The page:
How does it work?

Signing up requires just an existing social media account such as Facebook to register an account on the app, followed by a mobile number verification. In a way, this is a proxy for verifying a person’s identity, assuming that the social media account already is a validation in itself. However, to ensure privacy, one’s profile name displayed to other users is limited to only the first name and an initial of the last name.


You also need to key in your residential postal code on sign-up. The postal code is a key distinguishing factor from any other social media which enables hyperlocal functionality.

Within the app, one can make

  • a general post, similar to a Facebook post on one’s news feed,

  • a post to give away or sell an item,

  • a post to offer a service (e.g. home cooked food or pet care), or

  • a post to make a request.

One can also respond to existing posts, which can be filtered by categories as well as geographical scope (block, precinct or whole of Singapore).


Of course, users can private message one another. This is helpful for users who wish to share personal details regarding requests or offers only to selected users.


What is the community value-add?

The platform allows users to ask for help anonymously. Users looking to provide assistance can also make an anonymous, pay-it-forward, donation. This allows for more giving to happen within the community itself, building trust and social capital along the way.


While GoodHood.SG is designed for a community response to meet straightforward practical needs and not to address more complex social or systemic issues, the platform presents an exciting opportunity for community first-aid. As first responders, those responding to surfaced needs within their neighbourhood may, for example, pick up on signs of deeper issues and sensitively approach them. Community first responders may then refer or accompany the person to seek assistance from the formal social services. With more training among community first responders, more effective first response could be achieved.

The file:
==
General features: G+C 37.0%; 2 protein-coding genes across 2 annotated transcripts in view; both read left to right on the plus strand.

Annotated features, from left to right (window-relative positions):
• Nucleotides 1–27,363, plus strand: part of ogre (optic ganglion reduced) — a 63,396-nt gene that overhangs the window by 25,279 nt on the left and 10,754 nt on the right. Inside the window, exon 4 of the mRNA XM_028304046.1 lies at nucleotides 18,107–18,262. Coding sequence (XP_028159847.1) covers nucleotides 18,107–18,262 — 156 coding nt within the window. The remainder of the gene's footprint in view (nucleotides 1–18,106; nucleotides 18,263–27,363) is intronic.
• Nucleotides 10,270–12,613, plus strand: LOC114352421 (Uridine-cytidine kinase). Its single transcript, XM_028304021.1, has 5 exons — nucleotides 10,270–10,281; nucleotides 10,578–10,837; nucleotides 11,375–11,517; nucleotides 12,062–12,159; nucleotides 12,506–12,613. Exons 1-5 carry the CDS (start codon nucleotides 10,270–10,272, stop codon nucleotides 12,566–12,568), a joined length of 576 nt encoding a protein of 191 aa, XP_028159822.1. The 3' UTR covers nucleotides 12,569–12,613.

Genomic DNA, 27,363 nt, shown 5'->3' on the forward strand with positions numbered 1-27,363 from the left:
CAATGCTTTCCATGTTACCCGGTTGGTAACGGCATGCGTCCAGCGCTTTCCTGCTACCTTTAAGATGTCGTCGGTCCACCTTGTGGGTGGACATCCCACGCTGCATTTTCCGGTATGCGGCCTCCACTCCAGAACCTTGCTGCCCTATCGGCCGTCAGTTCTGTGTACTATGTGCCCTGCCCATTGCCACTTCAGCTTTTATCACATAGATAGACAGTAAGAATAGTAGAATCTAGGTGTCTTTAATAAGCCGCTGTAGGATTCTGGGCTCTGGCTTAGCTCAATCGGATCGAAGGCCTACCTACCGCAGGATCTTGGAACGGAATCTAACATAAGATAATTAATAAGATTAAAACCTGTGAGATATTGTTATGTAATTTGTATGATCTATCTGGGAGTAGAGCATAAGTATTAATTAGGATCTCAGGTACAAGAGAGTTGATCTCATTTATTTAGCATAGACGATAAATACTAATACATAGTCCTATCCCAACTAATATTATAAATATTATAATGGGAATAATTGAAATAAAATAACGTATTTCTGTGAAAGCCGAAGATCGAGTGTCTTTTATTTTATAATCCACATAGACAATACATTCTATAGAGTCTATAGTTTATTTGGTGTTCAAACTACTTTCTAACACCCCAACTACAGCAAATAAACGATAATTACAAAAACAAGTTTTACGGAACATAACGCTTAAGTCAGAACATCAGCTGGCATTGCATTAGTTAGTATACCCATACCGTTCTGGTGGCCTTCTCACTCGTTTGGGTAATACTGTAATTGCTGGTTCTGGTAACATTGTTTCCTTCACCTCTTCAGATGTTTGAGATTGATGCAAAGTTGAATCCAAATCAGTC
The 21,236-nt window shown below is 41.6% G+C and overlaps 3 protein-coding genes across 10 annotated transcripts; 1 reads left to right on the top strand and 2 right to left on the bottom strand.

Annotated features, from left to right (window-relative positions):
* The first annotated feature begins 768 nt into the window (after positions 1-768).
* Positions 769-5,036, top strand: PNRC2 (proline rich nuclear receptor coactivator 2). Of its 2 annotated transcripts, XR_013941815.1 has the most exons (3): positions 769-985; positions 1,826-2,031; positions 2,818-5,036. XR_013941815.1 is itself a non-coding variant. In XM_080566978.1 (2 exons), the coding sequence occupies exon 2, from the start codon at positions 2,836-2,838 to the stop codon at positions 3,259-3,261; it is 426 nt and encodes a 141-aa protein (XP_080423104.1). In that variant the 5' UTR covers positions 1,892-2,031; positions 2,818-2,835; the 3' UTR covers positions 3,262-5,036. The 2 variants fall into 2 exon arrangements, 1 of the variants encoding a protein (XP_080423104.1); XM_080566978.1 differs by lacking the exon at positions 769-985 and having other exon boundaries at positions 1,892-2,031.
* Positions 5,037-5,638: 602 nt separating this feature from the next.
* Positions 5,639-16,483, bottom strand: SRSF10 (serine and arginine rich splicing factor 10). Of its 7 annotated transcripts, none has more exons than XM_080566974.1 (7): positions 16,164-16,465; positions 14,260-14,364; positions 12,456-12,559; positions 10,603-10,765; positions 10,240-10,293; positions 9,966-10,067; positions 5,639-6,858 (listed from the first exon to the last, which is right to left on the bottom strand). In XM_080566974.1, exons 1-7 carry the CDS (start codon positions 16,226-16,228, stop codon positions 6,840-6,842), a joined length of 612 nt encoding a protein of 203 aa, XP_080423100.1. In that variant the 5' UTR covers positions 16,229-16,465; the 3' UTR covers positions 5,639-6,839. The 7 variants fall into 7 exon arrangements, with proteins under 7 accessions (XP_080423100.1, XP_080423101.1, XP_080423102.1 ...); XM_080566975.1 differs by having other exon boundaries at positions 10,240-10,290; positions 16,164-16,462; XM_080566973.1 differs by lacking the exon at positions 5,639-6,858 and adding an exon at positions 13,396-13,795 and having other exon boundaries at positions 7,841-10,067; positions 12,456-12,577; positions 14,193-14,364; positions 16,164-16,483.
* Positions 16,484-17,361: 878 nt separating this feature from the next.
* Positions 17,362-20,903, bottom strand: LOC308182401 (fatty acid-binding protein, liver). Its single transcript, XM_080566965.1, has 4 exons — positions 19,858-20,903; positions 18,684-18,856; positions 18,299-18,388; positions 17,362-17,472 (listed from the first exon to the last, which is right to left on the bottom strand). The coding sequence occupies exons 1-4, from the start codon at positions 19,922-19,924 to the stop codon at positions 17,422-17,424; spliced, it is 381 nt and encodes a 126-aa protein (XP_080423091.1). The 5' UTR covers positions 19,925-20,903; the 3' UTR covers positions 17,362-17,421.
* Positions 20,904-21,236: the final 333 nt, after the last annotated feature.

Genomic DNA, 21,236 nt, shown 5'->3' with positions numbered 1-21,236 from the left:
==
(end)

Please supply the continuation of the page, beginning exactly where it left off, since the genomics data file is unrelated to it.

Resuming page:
The platform could possibly also fill the gap in last mile social service delivery. This is especially for those who fall through the cracks, e.g. those who do not meet the criteria to access government grants but have existing limitations such as medical conditions that do not allow them to meet their basic needs or those who are otherwise unaware of help avenues.


As with all tech solutions to social problems, the biggest challenge would be to shape optimal user behaviour. At the time of writing this article, there is a post from the GoodHood.SG team on the app warning abusers who make unwarranted solicitation to other users that they may be banned and even reported to the police for theft. Trust and social capital cannot be generated by technology. But platform design, enforcement of platform rules and modelling of ideal user behaviour are some of the means to engender the trust needed for such social tech solutions to work. And the GoodHood.SG team is actively working to develop the platform in this regard.


We look forward to seeing the platform and community grow to achieve its mission of “connect[ing] neighbours to bless and be blessed, kampung-style”!